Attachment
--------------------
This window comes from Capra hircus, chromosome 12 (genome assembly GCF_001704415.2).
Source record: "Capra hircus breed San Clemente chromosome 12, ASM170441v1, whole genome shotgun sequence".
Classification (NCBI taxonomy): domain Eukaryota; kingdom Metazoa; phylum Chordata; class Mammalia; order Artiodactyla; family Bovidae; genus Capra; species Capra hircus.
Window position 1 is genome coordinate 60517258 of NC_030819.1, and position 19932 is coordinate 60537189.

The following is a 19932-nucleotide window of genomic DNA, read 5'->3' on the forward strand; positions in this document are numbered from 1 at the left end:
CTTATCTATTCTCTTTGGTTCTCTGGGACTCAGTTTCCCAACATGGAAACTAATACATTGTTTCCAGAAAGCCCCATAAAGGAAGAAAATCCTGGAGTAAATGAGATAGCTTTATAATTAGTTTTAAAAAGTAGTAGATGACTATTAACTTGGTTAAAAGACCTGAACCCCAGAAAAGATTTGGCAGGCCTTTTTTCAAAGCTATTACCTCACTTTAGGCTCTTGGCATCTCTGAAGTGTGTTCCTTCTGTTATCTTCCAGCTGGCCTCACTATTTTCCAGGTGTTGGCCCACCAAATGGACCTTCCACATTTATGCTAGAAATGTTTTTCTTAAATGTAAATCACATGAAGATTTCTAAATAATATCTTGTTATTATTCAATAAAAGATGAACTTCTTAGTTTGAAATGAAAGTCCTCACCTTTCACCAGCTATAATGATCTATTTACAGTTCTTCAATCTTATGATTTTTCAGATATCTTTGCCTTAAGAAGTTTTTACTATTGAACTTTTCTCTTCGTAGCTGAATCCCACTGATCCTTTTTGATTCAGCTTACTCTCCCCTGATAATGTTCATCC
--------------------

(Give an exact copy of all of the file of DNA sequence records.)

This window comes from Capra hircus, chromosome 12 (genome assembly GCF_001704415.2).
Source record: "Capra hircus breed San Clemente chromosome 12, ASM170441v1, whole genome shotgun sequence".
Classification (NCBI taxonomy): domain Eukaryota; kingdom Metazoa; phylum Chordata; class Mammalia; order Artiodactyla; family Bovidae; genus Capra; species Capra hircus.
Window position 1 is genome coordinate 60517258 of NC_030819.1, and position 19932 is coordinate 60537189.

The following is a 19932-nucleotide window of genomic DNA, read 5'->3' on the forward strand; positions in this document are numbered from 1 at the left end:
CTTATCTATTCTCTTTGGTTCTCTGGGACTCAGTTTCCCAACATGGAAACTAATACATTGTTTCCAGAAAGCCCCATAAAGGAAGAAAATCCTGGAGTAAATGAGATAGCTTTATAATTAGTTTTAAAAAGTAGTAGATGACTATTAACTTGGTTAAAAGACCTGAACCCCAGAAAAGATTTGGCAGGCCTTTTTTCAAAGCTATTACCTCACTTTAGGCTCTTGGCATCTCTGAAGTGTGTTCCTTCTGTTATCTTCCAGCTGGCCTCACTATTTTCCAGGTGTTGGCCCACCAAATGGACCTTCCACATTTATGCTAGAAATGTTTTTCTTAAATGTAAATCACATGAAGATTTCTAAATAATATCTTGTTATTATTCAATAAAAGATGAACTTCTTAGTTTGAAATGAAAGTCCTCACCTTTCACCAGCTATAATGATCTATTTACAGTTCTTCAATCTTATGATTTTTCAGATATCTTTGCCTTAAGAAGTTTTTACTATTGAACTTTTCTCTTCGTAGCTGAATCCCACTGATCCTTTTTGATTCAGCTTACTCTCCCCTGATAATGTTCATCC